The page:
In one of Paul’s letters, he says something that is quite curious and strange. He tells readers to “work out your salvation.” [Philippians 2:12]
Ugh? Didn’t Paul also write that we are saved through faith and not by our “work” (that is, not of our own doing or striving)? [Ephesians 2:8-9]
So, if we can’t earn our salvation, why do we need to work it out? Is Paul confused? Is he schizophrenic? Is this a paradox?
Actually, I think it’s a matter of timing.
First, we need to follow Jesus — by faith. We don’t need to do anything else to get God’s attention or earn his affection. There is no working involved in being made right with God. That means it’s a gift — we didn’t buy it and can’t earn it; it was given.
The second part is our response. Out of sheer gratitude for the gift, we can opt to respond by behaving differently. I think this is what it means to “work out our salvation,” that is, to cultivate it or complete it.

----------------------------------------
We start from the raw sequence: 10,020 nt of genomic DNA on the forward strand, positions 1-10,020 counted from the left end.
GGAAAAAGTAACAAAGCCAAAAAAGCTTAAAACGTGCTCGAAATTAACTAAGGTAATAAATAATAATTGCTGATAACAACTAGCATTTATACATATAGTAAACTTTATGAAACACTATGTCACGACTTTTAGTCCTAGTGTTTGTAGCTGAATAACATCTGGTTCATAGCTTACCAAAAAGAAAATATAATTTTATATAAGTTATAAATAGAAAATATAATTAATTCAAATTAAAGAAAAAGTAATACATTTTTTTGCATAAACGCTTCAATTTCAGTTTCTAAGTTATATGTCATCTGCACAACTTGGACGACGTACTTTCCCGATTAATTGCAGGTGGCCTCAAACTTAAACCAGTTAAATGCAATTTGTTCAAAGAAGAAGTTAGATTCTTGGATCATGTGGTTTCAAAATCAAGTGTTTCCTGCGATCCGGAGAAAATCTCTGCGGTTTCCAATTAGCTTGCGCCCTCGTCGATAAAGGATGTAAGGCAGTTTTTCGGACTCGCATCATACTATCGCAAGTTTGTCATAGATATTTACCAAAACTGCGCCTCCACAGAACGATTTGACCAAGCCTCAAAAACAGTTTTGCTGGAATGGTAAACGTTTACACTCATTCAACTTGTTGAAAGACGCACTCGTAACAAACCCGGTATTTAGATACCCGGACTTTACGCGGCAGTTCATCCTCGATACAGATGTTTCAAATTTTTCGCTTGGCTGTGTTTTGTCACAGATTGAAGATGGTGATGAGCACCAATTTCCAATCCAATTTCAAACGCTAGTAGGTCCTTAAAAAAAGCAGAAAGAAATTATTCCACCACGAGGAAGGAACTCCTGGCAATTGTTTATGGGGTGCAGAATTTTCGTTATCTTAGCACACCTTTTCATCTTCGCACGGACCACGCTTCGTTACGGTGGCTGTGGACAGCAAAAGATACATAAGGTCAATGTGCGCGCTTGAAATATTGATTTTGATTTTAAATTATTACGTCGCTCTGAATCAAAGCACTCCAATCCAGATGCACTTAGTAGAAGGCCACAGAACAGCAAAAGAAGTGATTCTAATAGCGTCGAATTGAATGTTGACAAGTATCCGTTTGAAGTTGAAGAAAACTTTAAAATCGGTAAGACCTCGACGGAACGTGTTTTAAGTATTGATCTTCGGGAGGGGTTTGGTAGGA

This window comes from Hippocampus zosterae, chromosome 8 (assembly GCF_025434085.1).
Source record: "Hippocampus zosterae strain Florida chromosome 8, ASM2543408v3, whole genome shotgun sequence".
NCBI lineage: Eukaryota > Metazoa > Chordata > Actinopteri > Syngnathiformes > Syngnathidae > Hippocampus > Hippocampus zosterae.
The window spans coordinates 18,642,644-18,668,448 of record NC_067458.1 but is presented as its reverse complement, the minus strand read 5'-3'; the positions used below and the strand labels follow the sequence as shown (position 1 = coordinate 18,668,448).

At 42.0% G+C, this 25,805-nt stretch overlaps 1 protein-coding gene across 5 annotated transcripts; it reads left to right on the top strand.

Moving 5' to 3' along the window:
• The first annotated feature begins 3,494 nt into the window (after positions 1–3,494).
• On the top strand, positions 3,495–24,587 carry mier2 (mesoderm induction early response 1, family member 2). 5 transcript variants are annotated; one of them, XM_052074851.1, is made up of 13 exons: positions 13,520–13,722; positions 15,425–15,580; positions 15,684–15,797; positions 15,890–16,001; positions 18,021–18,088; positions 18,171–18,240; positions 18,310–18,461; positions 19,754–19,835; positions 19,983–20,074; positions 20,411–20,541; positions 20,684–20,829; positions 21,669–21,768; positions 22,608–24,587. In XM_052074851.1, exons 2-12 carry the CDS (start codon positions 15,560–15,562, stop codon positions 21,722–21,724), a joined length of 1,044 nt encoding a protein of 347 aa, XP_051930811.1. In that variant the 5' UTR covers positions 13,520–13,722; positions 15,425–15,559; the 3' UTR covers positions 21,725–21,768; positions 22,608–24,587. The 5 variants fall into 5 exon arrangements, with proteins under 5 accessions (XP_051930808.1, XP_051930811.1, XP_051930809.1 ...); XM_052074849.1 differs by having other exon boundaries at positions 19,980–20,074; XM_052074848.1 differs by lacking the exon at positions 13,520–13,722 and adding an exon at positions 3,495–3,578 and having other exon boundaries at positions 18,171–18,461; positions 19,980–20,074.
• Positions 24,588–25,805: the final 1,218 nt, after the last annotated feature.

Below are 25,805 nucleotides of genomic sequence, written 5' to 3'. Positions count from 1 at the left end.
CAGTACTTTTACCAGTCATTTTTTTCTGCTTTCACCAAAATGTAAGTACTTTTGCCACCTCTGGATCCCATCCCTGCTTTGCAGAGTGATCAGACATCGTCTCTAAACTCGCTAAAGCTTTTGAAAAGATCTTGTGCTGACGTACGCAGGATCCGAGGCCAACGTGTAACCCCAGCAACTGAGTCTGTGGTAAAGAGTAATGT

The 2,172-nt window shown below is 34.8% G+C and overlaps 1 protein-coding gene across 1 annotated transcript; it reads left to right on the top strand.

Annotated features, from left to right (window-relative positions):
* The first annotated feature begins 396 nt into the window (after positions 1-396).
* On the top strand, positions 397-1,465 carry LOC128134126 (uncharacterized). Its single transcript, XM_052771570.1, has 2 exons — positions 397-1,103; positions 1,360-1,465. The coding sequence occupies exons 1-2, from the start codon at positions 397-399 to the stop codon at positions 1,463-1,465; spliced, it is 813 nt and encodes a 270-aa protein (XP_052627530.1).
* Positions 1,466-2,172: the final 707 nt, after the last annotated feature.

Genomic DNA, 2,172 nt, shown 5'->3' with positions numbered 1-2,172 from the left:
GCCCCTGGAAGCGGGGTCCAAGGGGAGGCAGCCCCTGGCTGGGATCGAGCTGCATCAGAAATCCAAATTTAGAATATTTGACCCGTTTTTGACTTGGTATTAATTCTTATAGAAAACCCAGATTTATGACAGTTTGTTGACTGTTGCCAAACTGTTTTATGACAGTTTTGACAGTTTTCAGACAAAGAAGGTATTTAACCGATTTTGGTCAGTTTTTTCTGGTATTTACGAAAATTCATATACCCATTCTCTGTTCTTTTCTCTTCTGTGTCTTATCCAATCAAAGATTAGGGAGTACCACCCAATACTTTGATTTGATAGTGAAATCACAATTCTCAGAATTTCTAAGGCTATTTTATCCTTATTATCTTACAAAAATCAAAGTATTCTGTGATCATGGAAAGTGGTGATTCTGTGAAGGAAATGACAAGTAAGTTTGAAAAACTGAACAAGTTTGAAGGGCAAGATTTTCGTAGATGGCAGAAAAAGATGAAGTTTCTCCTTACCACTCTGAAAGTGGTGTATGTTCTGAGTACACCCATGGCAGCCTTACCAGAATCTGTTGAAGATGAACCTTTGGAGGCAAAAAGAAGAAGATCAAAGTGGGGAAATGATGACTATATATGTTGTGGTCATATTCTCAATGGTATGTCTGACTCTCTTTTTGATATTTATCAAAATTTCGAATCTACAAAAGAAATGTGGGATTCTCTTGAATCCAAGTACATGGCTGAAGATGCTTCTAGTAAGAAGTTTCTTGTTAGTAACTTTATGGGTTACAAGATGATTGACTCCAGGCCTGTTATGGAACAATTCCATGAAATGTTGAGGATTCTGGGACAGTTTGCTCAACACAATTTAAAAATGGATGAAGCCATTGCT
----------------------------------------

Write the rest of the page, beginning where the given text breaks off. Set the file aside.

Consider what if I gave you a million dollars. Would your attitude towards me change? I think so. You might want to find out more about me, learn why I did it, and maybe help me in my future philanthropic efforts.
In essence you might be working out my gift to you. It’s still a gift, but one that evokes a grand response.
A lifelong student of the Bible, Peter DeHaan, PhD, wrote the 1,000-page website ABibleADay.com to encourage people to explore the Bible. His main blog and many books urge Christians to push past the status quo and reconsider how they practice their faith in every area of their lives.